"Can you tell me how it happened?" He asked Mara. "Or would you rather not talk about it?"

"This disgusting creature by the name of Gastorox attempted to feed me to something called a 'rider,'" she replied, complete with air quotes. "I still don't know what it was, but it was spreading fast and the EMH felt the only course of action was amputation. Judging by what it had done to the person it was 'riding' on, it would have killed me very slowly."

Frown lines marred Murray's brow as he failed to gain a mental picture of either Gastorox or this mysterious rider. "What did you do to aggravate this vile creature?" He smiled, wryly. "Or did he simply decide you needed to be eaten for no real reason other than his own amusement?" Murray paused, considering the tale as he handed Mara the new half of her arm back. He didn't apologize for all the questions his curiosity was throwing out there. "And which one infected you?"

"He was trying to sell a bunch of us as slaves," Mara answered. "And Spires and I made a lot of noise and annoyed him. I think he might have wanted to feed us both to the rider." She shook her head. "He's a vile creature."

"As slaves?" Murray queried, sounding suitably shocked by this. "Damn. Well, for what it's worth," he continued. "Anyone who annoys a slaver is fine by me. Did you escape or they mount a rescue?" He paused. He had a lot of questions, but then he was new here. "And who's Spires?"

"Ingram sent a rescue party," she said. "They beamed Spires and me out just as the rider took hold of my arm. Spires is a reporter," she added, keeping her voice very carefully neutral. "He likes to tag along and generally irritate me." But, she couldn't keep all of the affection out of her voice, nor her expression from softening ever so slightly. Anybody with an ounce of observation could tell that what she said wasn't exactly how she felt.

"Good skills. You got lucky there. Sounds like it could have been way worse," noted the Rish medic. But he was listening to more than Mara's words. There was a second and third level of information here, and, despite a clear attempt to hide it, a definite tell when she spoke about this reporter. That was interesting. "Uh-huh," Murray said as the engineer spoke. "But you don't always mind the tagalong huh?" He asked, his lopsided grin softening the question just a little.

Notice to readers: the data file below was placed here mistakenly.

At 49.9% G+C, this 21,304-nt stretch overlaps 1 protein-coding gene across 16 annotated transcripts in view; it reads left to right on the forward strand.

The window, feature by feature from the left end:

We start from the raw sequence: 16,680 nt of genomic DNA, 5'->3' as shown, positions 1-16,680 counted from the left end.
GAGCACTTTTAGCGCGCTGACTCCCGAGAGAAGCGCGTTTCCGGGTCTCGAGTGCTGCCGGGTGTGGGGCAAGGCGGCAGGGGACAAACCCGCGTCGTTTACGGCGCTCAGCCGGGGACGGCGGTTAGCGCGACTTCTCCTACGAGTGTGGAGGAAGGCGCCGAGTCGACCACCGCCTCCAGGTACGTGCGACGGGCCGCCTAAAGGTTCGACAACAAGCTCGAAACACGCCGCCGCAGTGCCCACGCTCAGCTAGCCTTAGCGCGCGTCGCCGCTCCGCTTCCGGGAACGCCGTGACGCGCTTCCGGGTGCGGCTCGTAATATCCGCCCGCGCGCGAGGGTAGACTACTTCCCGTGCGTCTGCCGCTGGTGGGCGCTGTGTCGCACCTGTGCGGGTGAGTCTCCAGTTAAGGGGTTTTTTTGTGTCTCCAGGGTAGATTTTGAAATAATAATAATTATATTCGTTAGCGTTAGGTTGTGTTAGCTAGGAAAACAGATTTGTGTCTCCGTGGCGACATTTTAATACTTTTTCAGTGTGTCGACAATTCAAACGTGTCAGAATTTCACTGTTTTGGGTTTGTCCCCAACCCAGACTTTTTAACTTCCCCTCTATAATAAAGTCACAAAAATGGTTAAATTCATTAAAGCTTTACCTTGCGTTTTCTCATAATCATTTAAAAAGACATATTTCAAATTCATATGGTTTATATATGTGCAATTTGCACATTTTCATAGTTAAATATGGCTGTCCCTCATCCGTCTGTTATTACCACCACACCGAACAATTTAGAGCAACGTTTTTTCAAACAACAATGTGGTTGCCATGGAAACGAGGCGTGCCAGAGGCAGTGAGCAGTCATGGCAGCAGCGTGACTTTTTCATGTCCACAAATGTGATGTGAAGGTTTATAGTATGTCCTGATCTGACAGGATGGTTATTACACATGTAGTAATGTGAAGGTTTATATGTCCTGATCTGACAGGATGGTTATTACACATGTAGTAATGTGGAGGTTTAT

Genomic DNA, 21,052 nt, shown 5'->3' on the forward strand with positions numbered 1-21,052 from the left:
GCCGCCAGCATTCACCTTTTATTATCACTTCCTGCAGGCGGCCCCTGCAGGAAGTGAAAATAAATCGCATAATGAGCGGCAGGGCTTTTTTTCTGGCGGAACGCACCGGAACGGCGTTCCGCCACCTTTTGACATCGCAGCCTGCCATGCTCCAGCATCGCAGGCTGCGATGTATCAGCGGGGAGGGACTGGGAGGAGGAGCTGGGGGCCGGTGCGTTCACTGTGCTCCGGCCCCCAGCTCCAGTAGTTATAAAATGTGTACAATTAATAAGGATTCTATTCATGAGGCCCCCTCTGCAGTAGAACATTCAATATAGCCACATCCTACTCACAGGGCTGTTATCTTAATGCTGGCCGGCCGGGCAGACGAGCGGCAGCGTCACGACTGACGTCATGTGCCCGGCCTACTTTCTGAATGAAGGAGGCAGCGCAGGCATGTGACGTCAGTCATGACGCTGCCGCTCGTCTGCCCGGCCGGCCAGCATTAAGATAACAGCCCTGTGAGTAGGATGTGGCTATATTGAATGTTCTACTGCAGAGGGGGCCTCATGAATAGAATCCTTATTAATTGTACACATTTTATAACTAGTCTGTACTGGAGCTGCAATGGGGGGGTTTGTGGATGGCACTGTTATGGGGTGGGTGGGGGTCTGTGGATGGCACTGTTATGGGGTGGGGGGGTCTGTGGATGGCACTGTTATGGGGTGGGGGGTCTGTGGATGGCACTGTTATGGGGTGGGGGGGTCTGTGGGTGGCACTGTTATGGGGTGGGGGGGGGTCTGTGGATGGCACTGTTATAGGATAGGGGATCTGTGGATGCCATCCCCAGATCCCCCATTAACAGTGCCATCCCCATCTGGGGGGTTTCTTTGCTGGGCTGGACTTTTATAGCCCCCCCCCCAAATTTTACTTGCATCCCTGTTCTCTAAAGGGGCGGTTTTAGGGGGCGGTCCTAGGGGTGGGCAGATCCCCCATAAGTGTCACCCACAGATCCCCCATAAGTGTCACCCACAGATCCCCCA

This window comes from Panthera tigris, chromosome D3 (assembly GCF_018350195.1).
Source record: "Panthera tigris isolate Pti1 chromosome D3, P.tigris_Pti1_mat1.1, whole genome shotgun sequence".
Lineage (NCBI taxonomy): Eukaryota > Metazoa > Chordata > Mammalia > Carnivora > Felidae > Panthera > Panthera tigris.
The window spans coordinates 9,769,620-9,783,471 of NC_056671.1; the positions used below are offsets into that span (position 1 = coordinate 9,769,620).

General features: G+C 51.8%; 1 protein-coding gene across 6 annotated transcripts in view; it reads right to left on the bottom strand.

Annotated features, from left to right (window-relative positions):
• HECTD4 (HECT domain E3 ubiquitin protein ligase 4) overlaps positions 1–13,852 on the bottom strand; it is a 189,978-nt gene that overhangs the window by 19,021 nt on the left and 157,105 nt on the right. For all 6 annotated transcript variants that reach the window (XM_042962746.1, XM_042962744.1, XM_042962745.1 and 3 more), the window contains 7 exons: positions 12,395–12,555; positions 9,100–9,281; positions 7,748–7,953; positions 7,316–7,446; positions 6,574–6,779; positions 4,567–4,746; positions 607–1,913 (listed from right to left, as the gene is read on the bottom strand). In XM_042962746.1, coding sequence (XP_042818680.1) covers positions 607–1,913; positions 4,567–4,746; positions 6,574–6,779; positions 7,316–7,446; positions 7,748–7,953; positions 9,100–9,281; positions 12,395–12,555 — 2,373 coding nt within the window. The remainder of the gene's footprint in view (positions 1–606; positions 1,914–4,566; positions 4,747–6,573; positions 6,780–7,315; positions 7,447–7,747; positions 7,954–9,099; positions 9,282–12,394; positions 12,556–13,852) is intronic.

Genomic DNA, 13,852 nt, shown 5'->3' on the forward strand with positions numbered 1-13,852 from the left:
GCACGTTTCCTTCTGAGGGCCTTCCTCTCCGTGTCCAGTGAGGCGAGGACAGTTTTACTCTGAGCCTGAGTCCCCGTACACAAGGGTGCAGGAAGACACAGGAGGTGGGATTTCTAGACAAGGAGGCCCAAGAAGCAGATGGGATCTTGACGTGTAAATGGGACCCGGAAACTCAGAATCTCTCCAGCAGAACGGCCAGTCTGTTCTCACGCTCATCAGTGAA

Damn! she thought. It seemed everyone could tell, no matter how hard she attempted to conceal it. “No,” she admitted with a sheepish grin. “He’s... well, we’re... I don’t know what word to put on it, so for lack of a better term, we’re involved.” She sighed, pursing her lips to one side. “That doesn’t fully cover it, but it’ll do.”

That grin of hers made Murray chuckle. "Hey," he told Mara with little shake of his head. "If you're happy, s'all good. No explanation, and no labels necessary." A nonchalant shrug followed. "You're not in trouble are ya - there some rule you're breaking?"

“Only a personal one,” she admitted. “As a rule, I don’t like or trust the Federation News Service; I’ve been the subject of too many lies. I make it work by not reading or listening to anything he writes.”

Murray nodded. "Personal rules are the more important ones," he said enigmatically. But he was curious with regards Mara's past now. Having checked her prosthetic over, he handed the forearm ceremoniously back to the engineer and raised one eyebrow as he regarded Mara in her entirety. "So, what you're saying is that you're infamous in the FNS circles? But you don't read anything your... boyfriend... writes?"

"Not infamous by name," Mara admitted, holding the prosthetic to the connector; it snapped in place on its own and whirred and clicked into place. "Just Starfleet engineers in general. But, yeah. I avoid reading his stuff because I like being on speaking terms with him."

He looked momentarily disappointed at this admission. "Well, that's not fair," Murray stated with a wry smile. "I was planning to go read up on your misadventures." He considered this whole situation for a second, then added with real curiosity in his direct question. "If you don't read what he writes, how do you know you should be on speaking terms with him?"

She grinned. “Good point,” she said. “Still what he writes is professional, not personal. I just have trouble keeping it separate.”

"Yeah, I guess I can understand that sentiment," Murray noted. "Never had anyone write about me, not to my knowledge at least." And that was fine by him. "Couple of ballads maybe, but not sure I can take full credit for that." A light shrug preempted his next statement. "Well, you're all good. Arm's perfectly okay, prosthetic's top notch. Good to go, unless there's anything else you want from me?"

"Not that I can think of offhand," answered Mara, standing. "Thanks, doc. Good to know everything's going well."

"Always welcome," Murray returned, cheerfully. "Any problems let me know. Pleasure to meet you, Commander."

"Likewise," answered Mara, and she headed for the door, glad to know that everything was good.